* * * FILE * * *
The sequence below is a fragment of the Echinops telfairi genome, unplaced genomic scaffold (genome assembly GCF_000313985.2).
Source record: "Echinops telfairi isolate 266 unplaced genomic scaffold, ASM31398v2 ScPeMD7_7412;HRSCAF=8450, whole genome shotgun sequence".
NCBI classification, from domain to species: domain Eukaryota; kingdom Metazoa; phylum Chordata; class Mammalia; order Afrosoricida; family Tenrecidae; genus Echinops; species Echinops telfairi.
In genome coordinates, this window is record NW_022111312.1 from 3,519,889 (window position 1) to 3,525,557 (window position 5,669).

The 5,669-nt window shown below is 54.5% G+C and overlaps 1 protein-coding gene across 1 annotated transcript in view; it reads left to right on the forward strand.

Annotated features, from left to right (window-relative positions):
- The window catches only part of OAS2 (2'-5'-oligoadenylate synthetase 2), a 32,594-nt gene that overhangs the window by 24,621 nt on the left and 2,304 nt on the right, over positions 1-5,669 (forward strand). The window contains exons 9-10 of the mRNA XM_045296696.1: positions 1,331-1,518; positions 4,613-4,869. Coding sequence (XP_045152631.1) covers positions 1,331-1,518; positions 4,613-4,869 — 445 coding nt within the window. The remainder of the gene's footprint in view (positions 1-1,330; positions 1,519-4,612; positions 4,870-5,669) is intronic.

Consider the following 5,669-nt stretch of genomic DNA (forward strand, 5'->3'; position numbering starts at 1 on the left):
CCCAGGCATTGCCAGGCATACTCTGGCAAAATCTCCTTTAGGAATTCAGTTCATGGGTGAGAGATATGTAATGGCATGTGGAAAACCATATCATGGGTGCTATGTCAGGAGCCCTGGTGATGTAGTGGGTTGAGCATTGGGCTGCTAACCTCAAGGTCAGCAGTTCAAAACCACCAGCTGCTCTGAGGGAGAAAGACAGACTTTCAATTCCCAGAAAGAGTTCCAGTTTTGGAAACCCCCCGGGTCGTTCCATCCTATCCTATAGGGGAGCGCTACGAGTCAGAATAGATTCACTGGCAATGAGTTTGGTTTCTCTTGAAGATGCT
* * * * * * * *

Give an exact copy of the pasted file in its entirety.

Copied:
The sequence below is a fragment of the Echinops telfairi genome, unplaced genomic scaffold (genome assembly GCF_000313985.2).
Source record: "Echinops telfairi isolate 266 unplaced genomic scaffold, ASM31398v2 ScPeMD7_7412;HRSCAF=8450, whole genome shotgun sequence".
NCBI classification, from domain to species: domain Eukaryota; kingdom Metazoa; phylum Chordata; class Mammalia; order Afrosoricida; family Tenrecidae; genus Echinops; species Echinops telfairi.
In genome coordinates, this window is record NW_022111312.1 from 3,519,889 (window position 1) to 3,525,557 (window position 5,669).

The 5,669-nt window shown below is 54.5% G+C and overlaps 1 protein-coding gene across 1 annotated transcript in view; it reads left to right on the forward strand.

Annotated features, from left to right (window-relative positions):
- The window catches only part of OAS2 (2'-5'-oligoadenylate synthetase 2), a 32,594-nt gene that overhangs the window by 24,621 nt on the left and 2,304 nt on the right, over positions 1-5,669 (forward strand). The window contains exons 9-10 of the mRNA XM_045296696.1: positions 1,331-1,518; positions 4,613-4,869. Coding sequence (XP_045152631.1) covers positions 1,331-1,518; positions 4,613-4,869 — 445 coding nt within the window. The remainder of the gene's footprint in view (positions 1-1,330; positions 1,519-4,612; positions 4,870-5,669) is intronic.

Consider the following 5,669-nt stretch of genomic DNA (forward strand, 5'->3'; position numbering starts at 1 on the left):
CCCAGGCATTGCCAGGCATACTCTGGCAAAATCTCCTTTAGGAATTCAGTTCATGGGTGAGAGATATGTAATGGCATGTGGAAAACCATATCATGGGTGCTATGTCAGGAGCCCTGGTGATGTAGTGGGTTGAGCATTGGGCTGCTAACCTCAAGGTCAGCAGTTCAAAACCACCAGCTGCTCTGAGGGAGAAAGACAGACTTTCAATTCCCAGAAAGAGTTCCAGTTTTGGAAACCCCCCGGGTCGTTCCATCCTATCCTATAGGGGAGCGCTACGAGTCAGAATAGATTCACTGGCAATGAGTTTGGTTTCTCTTGAAGATGCT